The electronics are straightforward, with a twist or two. I always flip the control plate for better access to the volume knob. I used 500k pots for the humbuckers and a .022 mfd PIO tone cap, with a 180pf “treble bleed” cap. I found a new brand of jack, called a Pure Tone, which has two contacts each for hot and ground. They claim an improvement in the sound with this design. I can’t verify that, but the plug fits very securely, and the jack looks well-made.
The bridge is a Marc Rutters “Chopped” model, modified by Marc with notches for the strings to pass through. Without those, the strings would rest on the back lip of the bridge. Not good! As always, his bridge is a beautiful piece. The saddles are cold-rolled steel, which sounds good and wears like crazy, so they should work well when I crank the Bigsby.
Marc also made the control plate, in nickel-plated steel, with his slanted selector switch slot and the middle control hole 3/8″ further away from the switch than usual. These modifications work really well. The plate is not cheap, but well worth it!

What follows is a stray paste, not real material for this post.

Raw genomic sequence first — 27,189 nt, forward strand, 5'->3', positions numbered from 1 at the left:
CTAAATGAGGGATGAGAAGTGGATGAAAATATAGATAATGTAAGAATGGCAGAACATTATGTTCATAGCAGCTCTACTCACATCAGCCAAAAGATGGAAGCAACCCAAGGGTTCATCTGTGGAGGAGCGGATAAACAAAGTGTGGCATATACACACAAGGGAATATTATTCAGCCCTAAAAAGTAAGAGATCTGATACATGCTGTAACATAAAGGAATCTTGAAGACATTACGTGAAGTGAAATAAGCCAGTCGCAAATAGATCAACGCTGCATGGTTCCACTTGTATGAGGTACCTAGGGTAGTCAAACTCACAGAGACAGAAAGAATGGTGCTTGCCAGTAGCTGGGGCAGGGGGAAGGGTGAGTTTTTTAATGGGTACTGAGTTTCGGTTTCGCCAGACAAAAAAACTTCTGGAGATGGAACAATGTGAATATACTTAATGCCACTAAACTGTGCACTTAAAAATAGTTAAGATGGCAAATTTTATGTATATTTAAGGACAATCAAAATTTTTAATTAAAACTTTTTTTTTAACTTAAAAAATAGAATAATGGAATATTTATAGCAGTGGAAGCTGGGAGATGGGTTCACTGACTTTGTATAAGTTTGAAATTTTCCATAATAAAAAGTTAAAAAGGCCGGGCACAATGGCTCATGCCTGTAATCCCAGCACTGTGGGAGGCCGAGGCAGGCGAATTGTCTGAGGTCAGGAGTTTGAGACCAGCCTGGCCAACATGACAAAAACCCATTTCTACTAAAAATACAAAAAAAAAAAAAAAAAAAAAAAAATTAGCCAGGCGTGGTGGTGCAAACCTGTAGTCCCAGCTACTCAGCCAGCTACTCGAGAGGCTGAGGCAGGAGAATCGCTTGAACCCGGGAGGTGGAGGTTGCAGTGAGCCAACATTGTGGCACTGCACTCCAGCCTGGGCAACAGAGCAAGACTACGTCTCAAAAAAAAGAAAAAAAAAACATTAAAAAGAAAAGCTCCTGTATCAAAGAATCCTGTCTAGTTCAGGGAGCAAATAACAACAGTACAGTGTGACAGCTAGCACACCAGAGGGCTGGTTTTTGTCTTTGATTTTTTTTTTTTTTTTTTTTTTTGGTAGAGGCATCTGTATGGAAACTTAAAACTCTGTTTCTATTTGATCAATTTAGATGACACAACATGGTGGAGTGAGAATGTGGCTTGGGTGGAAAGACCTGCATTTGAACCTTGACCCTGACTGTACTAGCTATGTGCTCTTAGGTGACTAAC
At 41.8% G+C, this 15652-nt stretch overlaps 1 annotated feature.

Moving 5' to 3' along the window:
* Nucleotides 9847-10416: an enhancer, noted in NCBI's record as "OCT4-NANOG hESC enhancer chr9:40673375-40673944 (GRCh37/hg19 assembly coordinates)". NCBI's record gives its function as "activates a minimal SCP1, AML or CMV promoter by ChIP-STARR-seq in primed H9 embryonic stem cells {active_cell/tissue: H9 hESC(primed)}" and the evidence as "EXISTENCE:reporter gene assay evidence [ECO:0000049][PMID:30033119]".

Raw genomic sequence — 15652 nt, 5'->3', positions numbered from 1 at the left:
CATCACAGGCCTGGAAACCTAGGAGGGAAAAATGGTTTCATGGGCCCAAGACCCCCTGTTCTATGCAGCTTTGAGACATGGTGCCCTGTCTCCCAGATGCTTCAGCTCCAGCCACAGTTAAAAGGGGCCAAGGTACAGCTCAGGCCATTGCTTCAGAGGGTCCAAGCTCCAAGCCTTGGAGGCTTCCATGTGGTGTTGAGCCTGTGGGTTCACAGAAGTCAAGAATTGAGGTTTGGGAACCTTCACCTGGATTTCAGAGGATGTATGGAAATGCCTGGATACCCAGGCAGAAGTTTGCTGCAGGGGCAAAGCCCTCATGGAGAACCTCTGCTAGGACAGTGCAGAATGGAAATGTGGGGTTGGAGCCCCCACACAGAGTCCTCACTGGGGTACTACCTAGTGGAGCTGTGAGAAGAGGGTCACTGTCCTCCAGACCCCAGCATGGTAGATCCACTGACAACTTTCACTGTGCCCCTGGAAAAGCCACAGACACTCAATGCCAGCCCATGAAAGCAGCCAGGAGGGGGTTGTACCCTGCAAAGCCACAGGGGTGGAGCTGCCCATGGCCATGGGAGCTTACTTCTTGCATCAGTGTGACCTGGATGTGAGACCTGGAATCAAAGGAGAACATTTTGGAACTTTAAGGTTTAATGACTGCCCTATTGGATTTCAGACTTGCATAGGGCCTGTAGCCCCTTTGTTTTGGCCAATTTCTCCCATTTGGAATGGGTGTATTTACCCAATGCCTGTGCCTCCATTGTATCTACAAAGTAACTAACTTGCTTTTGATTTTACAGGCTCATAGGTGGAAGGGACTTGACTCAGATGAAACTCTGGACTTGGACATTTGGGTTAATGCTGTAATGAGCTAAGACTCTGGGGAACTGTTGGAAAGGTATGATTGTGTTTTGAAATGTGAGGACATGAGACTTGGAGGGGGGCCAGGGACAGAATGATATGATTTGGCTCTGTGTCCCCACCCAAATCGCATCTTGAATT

Finally for this post, the tuners are a vintage-style locking type from Gotoh. I wanted vintage looks, but needed the locking feature because I want to whammy and stay in tune! These took some tracking down, but Philadelphia Luthier Tools had them and got them to me in a couple of days. They install like normal tuners, but have staggered post heights and a thumbwheel locking mechanism which pins the string into place with a steel rod, much like the Sperzel tuners. I have high hopes for these. Gotta have locking tuners if you want to whammy, unless you just loooove tuning up after every song.